255 Aragon Av. 2nd Fl., Coral Gables, Fl. 33134
305-444-7775

Exchange Visitor: J-1 Visa

Individuals may come to the United States to participate in one of the many exchange visitor programs approved by the United States Department of State (DOS) (formerly the United States Information Agency (USIA). These approved programs are operated by a large variety of schools, businesses, organizations and institutions, which have the purpose of promoting international cooperation through the exchange of information.

We assist exchange visitors and their dependent family members in obtaining the J-1 visa. We prepare the extensive paperwork, guide them through the ever-changing rules, regulations and definitions, coordinate matters with sponsors and the U.S. government, and represent the parties before the INS and U.S. Department of State in the U.S. as well as the consulate of the employee’s home country. We guide the parties through decisions related to the exchange visitor program in accordance with State Department regulations, financial requirements, language requirements, travel issues, extensions of stay, the two year foreign residency requirement, and the eventual change from a J-1 visa to another visa, as appropriate.

The J-1 Visa is outlined below.

The J-1 Visa is available to bona fide students, scholars, trainees, teachers, professors, research assistants, specialists, or leaders in fields of specialized knowledge or skill, or other persons of similar description who come to the U.S. to teach, instruct, lecture, study, observe, research, or consult in their area of expertise, or receive training. The J visa is used primarily by four groups: 1) students coming to the U.S. to study at a university; 2) scholars and other experts, often university professors in other countries, who come to U.S. universities or research organizations to undertake research or train other people in their skills; 3) foreign medical graduates coming to U.S. medical schools to receive graduate medical education, or to U.S. hospitals or medical institutions to receive medical training in the form of internships and residencies; and 4) individuals from business or industrial organizations coming to the U.S. to receive training in a particular area, in a specific company’s methods and techniques, or an introduction to U.S. business or industrial techniques.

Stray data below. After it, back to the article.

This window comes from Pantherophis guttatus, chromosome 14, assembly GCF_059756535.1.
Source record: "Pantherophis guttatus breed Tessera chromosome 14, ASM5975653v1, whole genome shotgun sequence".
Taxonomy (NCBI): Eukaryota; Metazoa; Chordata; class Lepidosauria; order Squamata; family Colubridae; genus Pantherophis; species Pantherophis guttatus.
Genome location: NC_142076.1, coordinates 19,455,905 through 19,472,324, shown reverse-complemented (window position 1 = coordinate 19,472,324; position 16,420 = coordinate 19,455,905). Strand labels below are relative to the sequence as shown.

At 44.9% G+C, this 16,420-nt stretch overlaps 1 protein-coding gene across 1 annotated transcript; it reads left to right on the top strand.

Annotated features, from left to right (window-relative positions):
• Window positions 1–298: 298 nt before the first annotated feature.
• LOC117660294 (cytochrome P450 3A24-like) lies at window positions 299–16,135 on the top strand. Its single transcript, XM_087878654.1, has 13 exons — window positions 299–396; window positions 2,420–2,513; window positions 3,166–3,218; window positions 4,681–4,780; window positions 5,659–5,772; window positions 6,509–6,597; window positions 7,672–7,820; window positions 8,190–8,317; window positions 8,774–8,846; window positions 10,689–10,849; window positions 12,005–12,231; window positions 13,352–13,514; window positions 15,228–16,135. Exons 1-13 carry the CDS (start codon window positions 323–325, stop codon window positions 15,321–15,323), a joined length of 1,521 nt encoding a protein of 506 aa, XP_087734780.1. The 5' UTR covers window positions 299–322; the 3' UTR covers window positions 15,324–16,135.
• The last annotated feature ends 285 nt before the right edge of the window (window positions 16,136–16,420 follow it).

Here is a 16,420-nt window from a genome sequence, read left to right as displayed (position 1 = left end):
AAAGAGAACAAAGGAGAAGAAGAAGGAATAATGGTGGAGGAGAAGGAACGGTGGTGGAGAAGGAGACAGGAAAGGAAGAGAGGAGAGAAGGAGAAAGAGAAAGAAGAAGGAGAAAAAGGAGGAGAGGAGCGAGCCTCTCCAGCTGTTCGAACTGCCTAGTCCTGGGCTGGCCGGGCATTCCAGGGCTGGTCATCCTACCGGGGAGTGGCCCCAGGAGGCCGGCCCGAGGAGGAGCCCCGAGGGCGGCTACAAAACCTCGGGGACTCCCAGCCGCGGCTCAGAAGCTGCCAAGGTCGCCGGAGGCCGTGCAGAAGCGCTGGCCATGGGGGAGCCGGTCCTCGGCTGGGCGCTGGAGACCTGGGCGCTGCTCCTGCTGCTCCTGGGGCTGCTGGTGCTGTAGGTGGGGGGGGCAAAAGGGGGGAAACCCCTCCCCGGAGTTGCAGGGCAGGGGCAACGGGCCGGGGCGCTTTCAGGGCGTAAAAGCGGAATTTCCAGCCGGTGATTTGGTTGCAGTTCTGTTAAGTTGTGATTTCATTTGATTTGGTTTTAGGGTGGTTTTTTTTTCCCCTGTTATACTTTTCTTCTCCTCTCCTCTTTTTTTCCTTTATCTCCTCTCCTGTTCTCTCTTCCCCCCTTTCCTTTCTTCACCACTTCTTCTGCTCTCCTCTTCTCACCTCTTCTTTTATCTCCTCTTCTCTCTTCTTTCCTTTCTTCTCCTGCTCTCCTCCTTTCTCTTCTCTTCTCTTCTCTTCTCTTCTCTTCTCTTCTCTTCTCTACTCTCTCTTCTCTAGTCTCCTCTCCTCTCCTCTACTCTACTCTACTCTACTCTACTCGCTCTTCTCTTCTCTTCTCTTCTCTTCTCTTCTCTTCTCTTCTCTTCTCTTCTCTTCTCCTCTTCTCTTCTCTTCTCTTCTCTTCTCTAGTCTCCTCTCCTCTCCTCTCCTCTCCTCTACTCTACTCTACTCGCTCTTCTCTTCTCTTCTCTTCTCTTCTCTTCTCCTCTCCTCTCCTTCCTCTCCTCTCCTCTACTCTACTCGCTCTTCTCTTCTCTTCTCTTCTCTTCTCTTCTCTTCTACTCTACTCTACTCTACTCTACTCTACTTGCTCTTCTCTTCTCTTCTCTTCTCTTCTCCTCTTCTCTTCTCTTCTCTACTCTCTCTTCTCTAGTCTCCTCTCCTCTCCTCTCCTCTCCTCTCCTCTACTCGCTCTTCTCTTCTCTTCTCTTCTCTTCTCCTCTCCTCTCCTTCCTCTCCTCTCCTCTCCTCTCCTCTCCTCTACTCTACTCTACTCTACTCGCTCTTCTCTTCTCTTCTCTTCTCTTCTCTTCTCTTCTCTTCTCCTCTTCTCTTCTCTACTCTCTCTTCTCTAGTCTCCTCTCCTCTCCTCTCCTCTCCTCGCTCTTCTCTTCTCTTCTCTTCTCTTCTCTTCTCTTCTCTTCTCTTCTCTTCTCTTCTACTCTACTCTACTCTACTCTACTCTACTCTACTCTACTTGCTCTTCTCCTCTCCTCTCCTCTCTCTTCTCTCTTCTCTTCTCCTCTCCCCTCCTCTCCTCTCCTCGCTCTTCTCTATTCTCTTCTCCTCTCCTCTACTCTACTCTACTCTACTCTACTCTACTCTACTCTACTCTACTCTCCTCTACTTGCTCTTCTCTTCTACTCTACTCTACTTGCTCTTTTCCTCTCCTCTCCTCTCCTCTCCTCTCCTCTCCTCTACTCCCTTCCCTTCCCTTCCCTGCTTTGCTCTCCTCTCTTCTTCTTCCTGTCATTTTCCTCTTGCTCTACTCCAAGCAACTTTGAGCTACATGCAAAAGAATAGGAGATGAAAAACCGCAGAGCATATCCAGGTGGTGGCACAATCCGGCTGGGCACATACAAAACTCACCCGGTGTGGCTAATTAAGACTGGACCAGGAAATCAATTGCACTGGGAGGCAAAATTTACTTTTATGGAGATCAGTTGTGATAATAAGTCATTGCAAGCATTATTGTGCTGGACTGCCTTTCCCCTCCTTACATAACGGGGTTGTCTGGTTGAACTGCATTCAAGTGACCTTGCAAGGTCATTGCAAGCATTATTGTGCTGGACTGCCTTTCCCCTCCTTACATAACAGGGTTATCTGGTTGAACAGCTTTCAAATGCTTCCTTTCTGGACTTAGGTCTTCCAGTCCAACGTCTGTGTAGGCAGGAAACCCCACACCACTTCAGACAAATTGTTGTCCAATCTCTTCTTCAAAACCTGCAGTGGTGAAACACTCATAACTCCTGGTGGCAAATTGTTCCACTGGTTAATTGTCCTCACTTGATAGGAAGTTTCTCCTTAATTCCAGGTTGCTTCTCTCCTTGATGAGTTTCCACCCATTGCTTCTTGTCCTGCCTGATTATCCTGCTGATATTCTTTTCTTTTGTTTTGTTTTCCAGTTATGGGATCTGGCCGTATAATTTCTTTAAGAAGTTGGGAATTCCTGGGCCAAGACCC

J-1 Visa Privileges:
• You may come to the U.S to participate in one of the many exchange visitor programs approved by the U.S. Department of State.
• J-1 visas can be issued quickly.
• You may work legally in the U.S. if work is part of your approved program, or if you receive permission to work from the program sponsor.
• You may travel freely in and out of the U.S. for the term of the visa.
• Relatives may obtain visas to accompany you, and they may work with special INS permission if the money is not needed to support you.

J-1 Visa Prerequisites and Restrictions:
• You must first be accepted in an approved exchange program before you can apply for a J-1 visa.
• Your activities are restricted to those for which your visa has been approved.
• J-1 visas are issued for a maximum term of 3 years. Students between of 15 and 18 who participate in a high school exchange program may be issued a J-1 visa for a maximum of one year.
• You may be required to return to your home country for at least two years before you are permitted to obtain a green card, or change status to an “L” or “H” visa, which would permit you to work in the U.S. Waivers may be obtained from this restriction under special circumstances.